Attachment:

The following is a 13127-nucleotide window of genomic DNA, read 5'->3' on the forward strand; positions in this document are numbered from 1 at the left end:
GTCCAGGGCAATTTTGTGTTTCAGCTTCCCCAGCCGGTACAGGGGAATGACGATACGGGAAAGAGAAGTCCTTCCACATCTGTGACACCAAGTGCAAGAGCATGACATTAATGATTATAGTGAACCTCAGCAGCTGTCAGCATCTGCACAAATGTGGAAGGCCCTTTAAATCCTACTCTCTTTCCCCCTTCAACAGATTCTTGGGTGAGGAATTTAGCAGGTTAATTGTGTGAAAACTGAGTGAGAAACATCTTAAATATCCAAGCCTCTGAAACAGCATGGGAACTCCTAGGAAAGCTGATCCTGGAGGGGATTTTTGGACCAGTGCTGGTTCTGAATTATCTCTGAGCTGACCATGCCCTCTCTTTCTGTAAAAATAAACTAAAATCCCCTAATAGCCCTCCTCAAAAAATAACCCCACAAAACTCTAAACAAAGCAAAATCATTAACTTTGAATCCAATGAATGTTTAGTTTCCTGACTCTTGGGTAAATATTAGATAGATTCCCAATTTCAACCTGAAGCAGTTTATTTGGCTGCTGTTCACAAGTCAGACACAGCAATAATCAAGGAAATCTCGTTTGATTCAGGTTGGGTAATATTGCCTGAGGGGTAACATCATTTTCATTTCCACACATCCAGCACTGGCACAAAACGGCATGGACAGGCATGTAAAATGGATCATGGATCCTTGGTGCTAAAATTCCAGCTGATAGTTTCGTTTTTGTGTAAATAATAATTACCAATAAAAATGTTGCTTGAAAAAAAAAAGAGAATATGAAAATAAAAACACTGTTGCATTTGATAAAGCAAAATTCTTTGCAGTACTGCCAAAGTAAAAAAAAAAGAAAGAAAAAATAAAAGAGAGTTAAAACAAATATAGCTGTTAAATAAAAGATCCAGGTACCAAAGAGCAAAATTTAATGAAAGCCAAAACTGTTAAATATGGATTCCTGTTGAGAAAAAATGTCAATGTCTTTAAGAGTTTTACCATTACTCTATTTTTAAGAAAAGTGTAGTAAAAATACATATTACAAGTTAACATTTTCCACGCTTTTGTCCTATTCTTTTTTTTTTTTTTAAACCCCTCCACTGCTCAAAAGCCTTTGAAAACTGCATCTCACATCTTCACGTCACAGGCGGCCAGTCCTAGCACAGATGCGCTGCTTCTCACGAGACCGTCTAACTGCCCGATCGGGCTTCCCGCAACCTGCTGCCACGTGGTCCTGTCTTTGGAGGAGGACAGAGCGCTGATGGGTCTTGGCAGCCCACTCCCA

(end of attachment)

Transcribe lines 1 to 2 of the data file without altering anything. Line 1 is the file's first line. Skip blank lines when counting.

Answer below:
The following is a 13127-nucleotide window of genomic DNA, read 5'->3' on the forward strand; positions in this document are numbered from 1 at the left end:
GTCCAGGGCAATTTTGTGTTTCAGCTTCCCCAGCCGGTACAGGGGAATGACGATACGGGAAAGAGAAGTCCTTCCACATCTGTGACACCAAGTGCAAGAGCATGACATTAATGATTATAGTGAACCTCAGCAGCTGTCAGCATCTGCACAAATGTGGAAGGCCCTTTAAATCCTACTCTCTTTCCCCCTTCAACAGATTCTTGGGTGAGGAATTTAGCAGGTTAATTGTGTGAAAACTGAGTGAGAAACATCTTAAATATCCAAGCCTCTGAAACAGCATGGGAACTCCTAGGAAAGCTGATCCTGGAGGGGATTTTTGGACCAGTGCTGGTTCTGAATTATCTCTGAGCTGACCATGCCCTCTCTTTCTGTAAAAATAAACTAAAATCCCCTAATAGCCCTCCTCAAAAAATAACCCCACAAAACTCTAAACAAAGCAAAATCATTAACTTTGAATCCAATGAATGTTTAGTTTCCTGACTCTTGGGTAAATATTAGATAGATTCCCAATTTCAACCTGAAGCAGTTTATTTGGCTGCTGTTCACAAGTCAGACACAGCAATAATCAAGGAAATCTCGTTTGATTCAGGTTGGGTAATATTGCCTGAGGGGTAACATCATTTTCATTTCCACACATCCAGCACTGGCACAAAACGGCATGGACAGGCATGTAAAATGGATCATGGATCCTTGGTGCTAAAATTCCAGCTGATAGTTTCGTTTTTGTGTAAATAATAATTACCAATAAAAATGTTGCTTGAAAAAAAAAAGAGAATATGAAAATAAAAACACTGTTGCATTTGATAAAGCAAAATTCTTTGCAGTACTGCCAAAGTAAAAAAAAAAGAAAGAAAAAATAAAAGAGAGTTAAAACAAATATAGCTGTTAAATAAAAGATCCAGGTACCAAAGAGCAAAATTTAATGAAAGCCAAAACTGTTAAATATGGATTCCTGTTGAGAAAAAATGTCAATGTCTTTAAGAGTTTTACCATTACTCTATTTTTAAGAAAAGTGTAGTAAAAATACATATTACAAGTTAACATTTTCCACGCTTTTGTCCTATTCTTTTTTTTTTTTTTAAACCCCTCCACTGCTCAAAAGCCTTTGAAAACTGCATCTCACATCTTCACGTCACAGGCGGCCAGTCCTAGCACAGATGCGCTGCTTCTCACGAGACCGTCTAACTGCCCGATCGGGCTTCCCGCAACCTGCTGCCACGTGGTCCTGTCTTTGGAGGAGGACAGAGCGCTGATGGGTCTTGGCAGCCCACTCCCA